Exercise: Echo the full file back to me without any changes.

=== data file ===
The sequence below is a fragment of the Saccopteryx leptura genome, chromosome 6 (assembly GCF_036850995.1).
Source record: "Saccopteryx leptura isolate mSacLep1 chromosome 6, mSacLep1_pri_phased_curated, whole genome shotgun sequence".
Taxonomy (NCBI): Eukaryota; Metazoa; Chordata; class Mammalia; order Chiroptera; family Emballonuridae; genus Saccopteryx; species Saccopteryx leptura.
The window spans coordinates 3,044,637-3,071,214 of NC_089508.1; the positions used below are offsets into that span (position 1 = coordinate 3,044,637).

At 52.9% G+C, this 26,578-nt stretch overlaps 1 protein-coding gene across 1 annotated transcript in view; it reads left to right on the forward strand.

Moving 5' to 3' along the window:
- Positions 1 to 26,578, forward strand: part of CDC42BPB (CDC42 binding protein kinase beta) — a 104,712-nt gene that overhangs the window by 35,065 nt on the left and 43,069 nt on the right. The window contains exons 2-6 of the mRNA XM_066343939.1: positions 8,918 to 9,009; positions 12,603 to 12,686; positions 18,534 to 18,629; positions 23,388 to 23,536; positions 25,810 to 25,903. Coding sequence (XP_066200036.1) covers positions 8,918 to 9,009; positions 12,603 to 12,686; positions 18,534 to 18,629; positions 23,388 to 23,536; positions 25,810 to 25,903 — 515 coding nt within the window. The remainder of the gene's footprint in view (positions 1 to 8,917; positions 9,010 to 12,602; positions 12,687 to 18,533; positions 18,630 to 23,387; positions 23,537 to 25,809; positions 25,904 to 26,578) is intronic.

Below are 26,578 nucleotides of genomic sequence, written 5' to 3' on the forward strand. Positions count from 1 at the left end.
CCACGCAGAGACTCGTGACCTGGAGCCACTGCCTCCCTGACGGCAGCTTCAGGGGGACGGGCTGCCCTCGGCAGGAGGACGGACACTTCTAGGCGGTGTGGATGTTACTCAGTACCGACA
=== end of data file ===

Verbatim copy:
The sequence below is a fragment of the Saccopteryx leptura genome, chromosome 6 (assembly GCF_036850995.1).
Source record: "Saccopteryx leptura isolate mSacLep1 chromosome 6, mSacLep1_pri_phased_curated, whole genome shotgun sequence".
Taxonomy (NCBI): Eukaryota; Metazoa; Chordata; class Mammalia; order Chiroptera; family Emballonuridae; genus Saccopteryx; species Saccopteryx leptura.
The window spans coordinates 3,044,637-3,071,214 of NC_089508.1; the positions used below are offsets into that span (position 1 = coordinate 3,044,637).

At 52.9% G+C, this 26,578-nt stretch overlaps 1 protein-coding gene across 1 annotated transcript in view; it reads left to right on the forward strand.

Moving 5' to 3' along the window:
- Positions 1 to 26,578, forward strand: part of CDC42BPB (CDC42 binding protein kinase beta) — a 104,712-nt gene that overhangs the window by 35,065 nt on the left and 43,069 nt on the right. The window contains exons 2-6 of the mRNA XM_066343939.1: positions 8,918 to 9,009; positions 12,603 to 12,686; positions 18,534 to 18,629; positions 23,388 to 23,536; positions 25,810 to 25,903. Coding sequence (XP_066200036.1) covers positions 8,918 to 9,009; positions 12,603 to 12,686; positions 18,534 to 18,629; positions 23,388 to 23,536; positions 25,810 to 25,903 — 515 coding nt within the window. The remainder of the gene's footprint in view (positions 1 to 8,917; positions 9,010 to 12,602; positions 12,687 to 18,533; positions 18,630 to 23,387; positions 23,537 to 25,809; positions 25,904 to 26,578) is intronic.

Below are 26,578 nucleotides of genomic sequence, written 5' to 3' on the forward strand. Positions count from 1 at the left end.
CCACGCAGAGACTCGTGACCTGGAGCCACTGCCTCCCTGACGGCAGCTTCAGGGGGACGGGCTGCCCTCGGCAGGAGGACGGACACTTCTAGGCGGTGTGGATGTTACTCAGTACCGACA